Today May 22, 2017, at the hour of 12 noon, Ghana will stand with the World to celebrate the International Day of Pre-eclampsia under the slogan: Know the Symptoms Spread the Word.
The world has stood by our mothers and daughters over the last century. They have received equal education and master in wealth creation in good health. In our own country Ghana, specific policy interventions continue to cement these gains.
Nonetheless, there is one heath fatal threats that continue to erode these gains. It is called Preeclampsia and Eclampsia. Many women live it in suffering mortalities and yet never know its name and or call it by her name, let alone knowing what is it that ought to be specifically done to detect, avert and subdue its fatal stings. This disease accounts for over 40percent mother and child mortalities during pregnancies, labour and postpartum.
In Ghana, this will be the first time the day is being celebrated, and indeed in Africa. The day shall be used to launch Ghana Action on Pre-eclampsia, GHAPEC on the Platform of the Center for Constitutional Order. The launch shall take place at the 37 Military Hospital, Accra Ghana at exactly 12 noon GMT.
More on Pre-eclampsia (PE)
Pre – eclampsia (PE) is a disorder of pregnancy characterized by the onset of high blood pressure and often a significant amount of protein in the urine. The condition begins after 20 weeks of pregnancy. In severe disease there may be red blood cell breakdown, a low blood platelet count, impaired liver function, kidney dysfunction, swelling, shortness of breath due to fluid in the lungs, or visual disturbances. Pre-eclampsia increases the risk of poor outcomes for both the mother and the baby. If left untreated, it may result in seizures at which point it is known as eclampsia.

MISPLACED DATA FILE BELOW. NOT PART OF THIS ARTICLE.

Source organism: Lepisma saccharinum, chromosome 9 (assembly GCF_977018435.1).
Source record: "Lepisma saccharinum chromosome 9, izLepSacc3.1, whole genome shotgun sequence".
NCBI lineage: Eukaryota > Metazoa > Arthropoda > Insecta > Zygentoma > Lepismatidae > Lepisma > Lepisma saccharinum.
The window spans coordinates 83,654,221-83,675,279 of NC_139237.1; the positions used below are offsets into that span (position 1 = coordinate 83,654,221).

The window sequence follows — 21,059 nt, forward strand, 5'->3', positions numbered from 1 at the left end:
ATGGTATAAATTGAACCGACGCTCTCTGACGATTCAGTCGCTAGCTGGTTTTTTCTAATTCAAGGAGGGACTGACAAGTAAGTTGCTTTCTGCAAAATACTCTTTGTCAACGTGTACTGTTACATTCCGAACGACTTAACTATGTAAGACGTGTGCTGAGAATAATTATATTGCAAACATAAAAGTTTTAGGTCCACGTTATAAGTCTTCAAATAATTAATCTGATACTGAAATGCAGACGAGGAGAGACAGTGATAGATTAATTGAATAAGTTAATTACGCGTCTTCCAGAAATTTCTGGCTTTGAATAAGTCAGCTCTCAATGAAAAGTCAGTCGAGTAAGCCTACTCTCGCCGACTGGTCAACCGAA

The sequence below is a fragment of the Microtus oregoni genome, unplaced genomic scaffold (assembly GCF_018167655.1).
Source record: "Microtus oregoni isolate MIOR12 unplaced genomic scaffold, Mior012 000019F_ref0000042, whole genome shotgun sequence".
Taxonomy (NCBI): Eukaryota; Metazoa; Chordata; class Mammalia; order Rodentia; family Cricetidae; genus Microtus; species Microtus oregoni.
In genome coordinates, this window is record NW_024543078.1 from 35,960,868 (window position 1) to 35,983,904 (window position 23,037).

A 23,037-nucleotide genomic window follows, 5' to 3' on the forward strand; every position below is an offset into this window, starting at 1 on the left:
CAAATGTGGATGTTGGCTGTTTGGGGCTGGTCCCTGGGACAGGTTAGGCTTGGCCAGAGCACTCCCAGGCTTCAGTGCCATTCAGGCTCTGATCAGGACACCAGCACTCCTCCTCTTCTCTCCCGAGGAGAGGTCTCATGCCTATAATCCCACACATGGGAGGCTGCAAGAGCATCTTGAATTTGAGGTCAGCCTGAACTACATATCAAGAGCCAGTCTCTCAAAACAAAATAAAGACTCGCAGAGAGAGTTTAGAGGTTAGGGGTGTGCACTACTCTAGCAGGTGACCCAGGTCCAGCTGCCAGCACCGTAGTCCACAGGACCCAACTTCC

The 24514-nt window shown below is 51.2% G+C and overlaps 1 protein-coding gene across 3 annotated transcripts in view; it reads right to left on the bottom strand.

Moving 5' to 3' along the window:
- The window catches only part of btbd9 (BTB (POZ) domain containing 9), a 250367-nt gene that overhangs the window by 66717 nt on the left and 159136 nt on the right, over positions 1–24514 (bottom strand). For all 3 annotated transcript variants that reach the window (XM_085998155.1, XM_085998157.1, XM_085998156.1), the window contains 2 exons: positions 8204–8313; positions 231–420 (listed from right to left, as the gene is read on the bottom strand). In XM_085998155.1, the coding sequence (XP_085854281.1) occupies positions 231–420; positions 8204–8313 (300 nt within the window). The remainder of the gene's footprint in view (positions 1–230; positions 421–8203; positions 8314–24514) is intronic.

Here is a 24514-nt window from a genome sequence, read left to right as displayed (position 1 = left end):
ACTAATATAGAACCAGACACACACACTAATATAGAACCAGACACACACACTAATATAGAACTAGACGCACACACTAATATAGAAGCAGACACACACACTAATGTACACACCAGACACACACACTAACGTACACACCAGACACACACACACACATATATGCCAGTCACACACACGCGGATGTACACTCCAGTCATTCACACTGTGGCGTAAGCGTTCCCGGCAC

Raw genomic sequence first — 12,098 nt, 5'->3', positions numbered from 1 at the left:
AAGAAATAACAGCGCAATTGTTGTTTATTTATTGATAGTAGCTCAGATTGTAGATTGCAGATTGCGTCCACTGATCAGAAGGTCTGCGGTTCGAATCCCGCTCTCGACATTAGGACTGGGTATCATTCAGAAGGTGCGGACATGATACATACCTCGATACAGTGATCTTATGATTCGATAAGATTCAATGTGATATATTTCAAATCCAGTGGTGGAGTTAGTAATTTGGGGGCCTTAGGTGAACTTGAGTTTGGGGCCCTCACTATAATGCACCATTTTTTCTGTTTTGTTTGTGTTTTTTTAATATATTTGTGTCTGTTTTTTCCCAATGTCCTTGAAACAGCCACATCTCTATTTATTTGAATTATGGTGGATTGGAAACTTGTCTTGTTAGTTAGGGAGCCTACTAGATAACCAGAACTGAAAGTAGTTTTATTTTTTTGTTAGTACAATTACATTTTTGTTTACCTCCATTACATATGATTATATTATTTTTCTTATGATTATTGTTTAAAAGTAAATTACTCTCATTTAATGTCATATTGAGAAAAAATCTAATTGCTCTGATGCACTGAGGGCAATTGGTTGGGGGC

Risk factors for pre-eclampsia include obesity, prior hypertension, older age, and diabetes mellitus. It is also more frequent in a woman’s first pregnancy and if she is carrying twins. The underlying mechanism involves abnormal formation of blood vessels in the placenta amongst other factors. Most cases are diagnosed before delivery. Rarely, pre-eclampsia may begin in the period after delivery. While historically both high blood pressure and protein in the urine were required to make the diagnosis, some definitions also include those with hypertension and any associated organ dysfunction. Blood pressure is defined as high when it is greater than 140 mmHg systolic or 90 mmHg diastolic at two separate times, more than four hours apart in a woman after twenty weeks of pregnancy. Pre-eclampsia is routinely screened for during prenatal care.
Recommendations for prevention include: aspirin in those at high risk, calcium supplementation in areas with low intake, and treatment of prior hypertension with medications. In those with pre-eclampsia delivery of the baby and placenta is an effective treatment. When delivery becomes recommended depends on how severe the pre-eclampsia and how far along in pregnancy a person is. Blood pressure medication, such as labetalol and methyldopa, may be used to improve the mother’s condition before delivery. Magnesium sulfate may be used to prevent eclampsia in those with severe disease. Bed rest and salt intake have not been found to be useful for either treatment or prevention.
Pre-eclampsia affects 2–8 percent of pregnancies worldwide. Hypertensive disorders of pregnancy (which include pre-eclampsia) are one of the most common causes of death due to pregnancy. They resulted in 46,900 deaths in 2015. Pre-eclampsia usually occurs after 32 weeks; however, if it occurs earlier it is associated with worse outcomes. Women who have had pre-eclampsia are at increased risk of heart disease and stroke later in life. The word eclampsia is from the Greek term for lightning. The first known description of the condition was by Hippocrates in the 5th century BC.